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Thanks MSA! ...No more OBEX (Bluetooth) Self-Made Implementations!

Posted by brunogh on May 21, 2007 at 9:24 PM PDT

Fragmentation in Java mobile environment is something well known by developers. It is caused most of because the variety that exists between devices characteristics and its implementations.

Trying to help in this way, in middle of 2003, the JTWI (Java Technology for Wireless Industry) was launched, defined by the JSR 185. The objective of JTWI was trying to make things more standardized and compatible, specifying technologies that must be included in all JTWI-compliant devices. But since that, the number of mobiles have increased a lot, as well as the number of JSRs. So, in the end of last year, the final release of MSA (Mobile Service Architecture) was published, in order to advance one more step in this natural evolution.

MSA is for CLDC and it is defined by the JSR 248 (take a look in MSA Advanced, defined by JSR 249, if you want to know about CDC). It can be compared as a kind of JTWI evolution, made in order to maximize the number of applications that can run on a handset, because it will make available a set of JSRs (familiar, updated and new ones). MSA specifies two plataforms that a MSA-compliant device can support: MSA or MSA subset, the subset was made for devices with less power. The both contains mandatory and conditionally mandatory JSRs. The mandatories should always be implemented in MSA-compliant devices, although the conditional mandatories would depends on the availability of the technology in the respective device such as, for example, Bluetooth (for JSR 82) and, maybe, GPS (for JSR 179).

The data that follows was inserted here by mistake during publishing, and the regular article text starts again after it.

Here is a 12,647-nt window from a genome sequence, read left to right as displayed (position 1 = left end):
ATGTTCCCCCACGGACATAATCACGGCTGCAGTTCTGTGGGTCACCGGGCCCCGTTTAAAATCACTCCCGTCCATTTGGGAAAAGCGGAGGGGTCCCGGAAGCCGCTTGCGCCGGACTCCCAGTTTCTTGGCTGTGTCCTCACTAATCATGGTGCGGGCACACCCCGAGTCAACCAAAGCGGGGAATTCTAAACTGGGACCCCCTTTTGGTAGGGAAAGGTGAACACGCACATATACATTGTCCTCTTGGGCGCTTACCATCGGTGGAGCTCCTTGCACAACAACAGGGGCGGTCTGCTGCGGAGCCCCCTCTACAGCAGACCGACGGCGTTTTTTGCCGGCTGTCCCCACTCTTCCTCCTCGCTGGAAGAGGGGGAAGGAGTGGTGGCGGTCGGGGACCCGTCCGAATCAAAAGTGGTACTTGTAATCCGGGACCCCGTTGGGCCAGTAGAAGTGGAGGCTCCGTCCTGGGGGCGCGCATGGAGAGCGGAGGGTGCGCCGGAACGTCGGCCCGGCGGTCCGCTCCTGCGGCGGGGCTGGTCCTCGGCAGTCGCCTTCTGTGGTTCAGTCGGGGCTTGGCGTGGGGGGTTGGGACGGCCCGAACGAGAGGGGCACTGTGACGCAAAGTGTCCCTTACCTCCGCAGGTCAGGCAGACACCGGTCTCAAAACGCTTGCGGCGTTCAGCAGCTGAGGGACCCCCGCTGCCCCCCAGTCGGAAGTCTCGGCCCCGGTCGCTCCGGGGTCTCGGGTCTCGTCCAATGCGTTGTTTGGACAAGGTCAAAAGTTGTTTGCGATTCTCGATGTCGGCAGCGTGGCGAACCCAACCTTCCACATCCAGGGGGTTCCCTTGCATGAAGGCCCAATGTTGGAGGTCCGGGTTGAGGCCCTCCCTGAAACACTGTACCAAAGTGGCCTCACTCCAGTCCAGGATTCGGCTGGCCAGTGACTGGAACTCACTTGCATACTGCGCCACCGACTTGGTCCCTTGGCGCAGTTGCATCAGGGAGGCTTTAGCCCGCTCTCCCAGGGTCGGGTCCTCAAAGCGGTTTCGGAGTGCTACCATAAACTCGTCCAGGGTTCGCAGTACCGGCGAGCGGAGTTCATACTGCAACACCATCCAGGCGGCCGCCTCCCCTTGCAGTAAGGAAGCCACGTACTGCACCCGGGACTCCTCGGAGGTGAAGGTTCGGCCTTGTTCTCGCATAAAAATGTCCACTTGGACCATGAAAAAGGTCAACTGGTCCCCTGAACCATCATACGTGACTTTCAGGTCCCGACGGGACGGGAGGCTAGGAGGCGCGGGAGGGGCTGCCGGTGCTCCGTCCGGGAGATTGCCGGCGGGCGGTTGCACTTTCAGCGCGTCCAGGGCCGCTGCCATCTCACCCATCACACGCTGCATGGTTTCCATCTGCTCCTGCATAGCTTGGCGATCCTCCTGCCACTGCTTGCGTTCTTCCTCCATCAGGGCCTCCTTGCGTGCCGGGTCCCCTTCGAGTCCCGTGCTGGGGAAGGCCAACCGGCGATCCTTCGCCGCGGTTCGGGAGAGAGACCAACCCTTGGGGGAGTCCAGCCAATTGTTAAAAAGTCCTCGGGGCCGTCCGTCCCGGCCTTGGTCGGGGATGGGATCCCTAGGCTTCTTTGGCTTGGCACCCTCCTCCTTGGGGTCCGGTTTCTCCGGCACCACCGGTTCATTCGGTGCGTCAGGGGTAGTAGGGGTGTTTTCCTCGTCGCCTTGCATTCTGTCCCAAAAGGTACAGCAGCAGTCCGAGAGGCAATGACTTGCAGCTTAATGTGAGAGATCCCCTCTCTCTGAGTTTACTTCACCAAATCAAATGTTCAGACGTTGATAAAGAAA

The figure below shows the MSA structure:

MSA helps the set of its JSRs, because it makes some clarifications on them (reducing ambiguities, so manufacturers will make less misunderstood too!). In addition, it obligates an umbrella of APIs and technologies, so this can minimize the fragmentation problem as well and then, consequently, helps the whole mobile technology! But you are probably thinking that we are almost in the end of this entry and you have not understood why the name OBEX (Object exchange) is in the title, let me explain (I swear it will be the last paragraph)!

The JSR 82 (Java APIs for Bluetooth) is divided in two main packages: the core Bluetooth API and the APIs for OBEX. OBEX is a communication protocol based on request/response - to simplify, try to imagine something more elaborated, like HTTP - that allows to exchange objects, such as files, images, calendar entries (vCalendar), business cards (vCard), among other things. It can runs over Infrared, TCP or RFCOMM, which the last type is used for Bluetooth. The fact is that there are still a lot of devices with Bluetooth that did not implement the OBEX package, because it used to be optional in JSR 82. In these past conditions, if you would like to make an application that uses OBEX and runs in a lot of devices, you certainly would implement it by yourself using RFCOMM, manipulating bit by bit or trying to find an open source implementation to use. So, a directly benefit of MSA in JSR 82 - if the device supports the Bluetooth wireless technology, because this JSR is conditional mandatory in MSA - is that it will be mandatory to implement OBEX package as well. Got it? That means that you will be able to easily build applications that exchange cards, send images to printings, among other ones that use complex communication stuff, without having to care about low level implementations! Java ME plataform is so cool! We are growing! ;)

See you,

Bruno Ghisi

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